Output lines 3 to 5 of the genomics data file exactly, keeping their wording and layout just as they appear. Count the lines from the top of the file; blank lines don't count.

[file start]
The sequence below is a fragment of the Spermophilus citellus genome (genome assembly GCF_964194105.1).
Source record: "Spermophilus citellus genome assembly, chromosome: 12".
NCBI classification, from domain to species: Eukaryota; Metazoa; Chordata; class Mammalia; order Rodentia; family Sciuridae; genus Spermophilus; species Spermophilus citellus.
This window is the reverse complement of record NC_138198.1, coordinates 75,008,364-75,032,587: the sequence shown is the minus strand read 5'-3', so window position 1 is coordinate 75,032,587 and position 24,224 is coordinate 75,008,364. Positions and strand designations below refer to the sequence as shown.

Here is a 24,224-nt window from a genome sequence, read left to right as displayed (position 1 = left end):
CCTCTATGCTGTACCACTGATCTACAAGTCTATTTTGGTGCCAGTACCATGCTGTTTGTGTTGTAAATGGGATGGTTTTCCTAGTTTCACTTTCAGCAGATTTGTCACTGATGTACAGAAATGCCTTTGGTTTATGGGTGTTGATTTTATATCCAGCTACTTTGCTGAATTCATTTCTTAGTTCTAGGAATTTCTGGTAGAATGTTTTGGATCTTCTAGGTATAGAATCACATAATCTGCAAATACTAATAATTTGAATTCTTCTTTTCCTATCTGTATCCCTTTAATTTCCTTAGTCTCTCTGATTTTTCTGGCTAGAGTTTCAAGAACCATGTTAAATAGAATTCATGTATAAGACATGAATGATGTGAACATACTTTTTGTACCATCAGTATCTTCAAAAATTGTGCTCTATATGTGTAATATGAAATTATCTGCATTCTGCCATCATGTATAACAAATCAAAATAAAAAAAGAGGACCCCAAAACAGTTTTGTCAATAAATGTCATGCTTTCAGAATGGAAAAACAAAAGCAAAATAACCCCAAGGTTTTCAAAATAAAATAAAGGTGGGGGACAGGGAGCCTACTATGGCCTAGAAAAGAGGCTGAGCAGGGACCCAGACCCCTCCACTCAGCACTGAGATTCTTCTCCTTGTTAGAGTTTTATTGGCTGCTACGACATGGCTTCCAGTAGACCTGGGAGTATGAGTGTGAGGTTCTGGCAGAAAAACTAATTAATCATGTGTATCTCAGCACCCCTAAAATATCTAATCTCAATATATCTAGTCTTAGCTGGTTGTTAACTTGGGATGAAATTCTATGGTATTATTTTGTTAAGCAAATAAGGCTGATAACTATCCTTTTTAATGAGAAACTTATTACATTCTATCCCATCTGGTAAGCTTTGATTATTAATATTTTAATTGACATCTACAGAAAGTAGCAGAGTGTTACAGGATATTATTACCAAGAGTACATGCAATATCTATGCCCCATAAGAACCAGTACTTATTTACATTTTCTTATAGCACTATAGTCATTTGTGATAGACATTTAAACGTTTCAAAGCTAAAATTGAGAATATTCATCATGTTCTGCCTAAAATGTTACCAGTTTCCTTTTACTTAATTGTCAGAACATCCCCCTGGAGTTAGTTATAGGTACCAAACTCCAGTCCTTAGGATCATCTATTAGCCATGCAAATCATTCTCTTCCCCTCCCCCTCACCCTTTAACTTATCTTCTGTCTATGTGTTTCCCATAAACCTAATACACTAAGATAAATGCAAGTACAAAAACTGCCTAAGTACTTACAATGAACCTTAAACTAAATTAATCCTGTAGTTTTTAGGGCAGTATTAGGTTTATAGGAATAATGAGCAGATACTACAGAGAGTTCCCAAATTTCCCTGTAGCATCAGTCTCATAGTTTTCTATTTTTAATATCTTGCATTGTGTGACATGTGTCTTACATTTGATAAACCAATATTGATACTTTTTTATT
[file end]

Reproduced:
NCBI classification, from domain to species: Eukaryota; Metazoa; Chordata; class Mammalia; order Rodentia; family Sciuridae; genus Spermophilus; species Spermophilus citellus.
This window is the reverse complement of record NC_138198.1, coordinates 75,008,364-75,032,587: the sequence shown is the minus strand read 5'-3', so window position 1 is coordinate 75,032,587 and position 24,224 is coordinate 75,008,364. Positions and strand designations below refer to the sequence as shown.

Here is a 24,224-nt window from a genome sequence, read left to right as displayed (position 1 = left end):